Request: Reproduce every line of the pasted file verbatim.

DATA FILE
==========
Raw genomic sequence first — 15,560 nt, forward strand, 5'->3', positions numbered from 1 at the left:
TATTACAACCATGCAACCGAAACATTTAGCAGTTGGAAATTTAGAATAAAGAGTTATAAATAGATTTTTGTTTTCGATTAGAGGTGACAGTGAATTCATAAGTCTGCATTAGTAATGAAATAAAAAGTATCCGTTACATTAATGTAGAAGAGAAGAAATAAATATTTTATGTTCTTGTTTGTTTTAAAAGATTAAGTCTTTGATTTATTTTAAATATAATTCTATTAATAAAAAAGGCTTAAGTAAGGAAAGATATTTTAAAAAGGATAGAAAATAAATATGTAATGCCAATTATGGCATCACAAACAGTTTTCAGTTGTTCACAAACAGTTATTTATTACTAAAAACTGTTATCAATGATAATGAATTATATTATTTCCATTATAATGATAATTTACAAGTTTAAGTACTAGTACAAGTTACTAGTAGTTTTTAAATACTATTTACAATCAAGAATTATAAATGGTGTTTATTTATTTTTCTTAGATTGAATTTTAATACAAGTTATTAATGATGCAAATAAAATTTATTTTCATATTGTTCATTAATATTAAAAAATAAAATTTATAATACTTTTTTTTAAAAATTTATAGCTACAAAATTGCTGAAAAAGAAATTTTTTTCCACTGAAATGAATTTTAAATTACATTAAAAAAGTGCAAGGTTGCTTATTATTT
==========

Raw genomic sequence first — 15,560 nt, forward strand, 5'->3', positions numbered from 1 at the left:
TATTACAACCATGCAACCGAAACATTTAGCAGTTGGAAATTTAGAATAAAGAGTTATAAATAGATTTTTGTTTTCGATTAGAGGTGACAGTGAATTCATAAGTCTGCATTAGTAATGAAATAAAAAGTATCCGTTACATTAATGTAGAAGAGAAGAAATAAATATTTTATGTTCTTGTTTGTTTTAAAAGATTAAGTCTTTGATTTATTTTAAATATAATTCTATTAATAAAAAAGGCTTAAGTAAGGAAAGATATTTTAAAAAGGATAGAAAATAAATATGTAATGCCAATTATGGCATCACAAACAGTTTTCAGTTGTTCACAAACAGTTATTTATTACTAAAAACTGTTATCAATGATAATGAATTATATTATTTCCATTATAATGATAATTTACAAGTTTAAGTACTAGTACAAGTTACTAGTAGTTTTTAAATACTATTTACAATCAAGAATTATAAATGGTGTTTATTTATTTTTCTTAGATTGAATTTTAATACAAGTTATTAATGATGCAAATAAAATTTATTTTCATATTGTTCATTAATATTAAAAAATAAAATTTATAATACTTTTTTTTAAAAATTTATAGCTACAAAATTGCTGAAAAAGAAATTTTTTTCCACTGAAATGAATTTTAAATTACATTAAAAAAGTGCAAGGTTGCTTATTATTT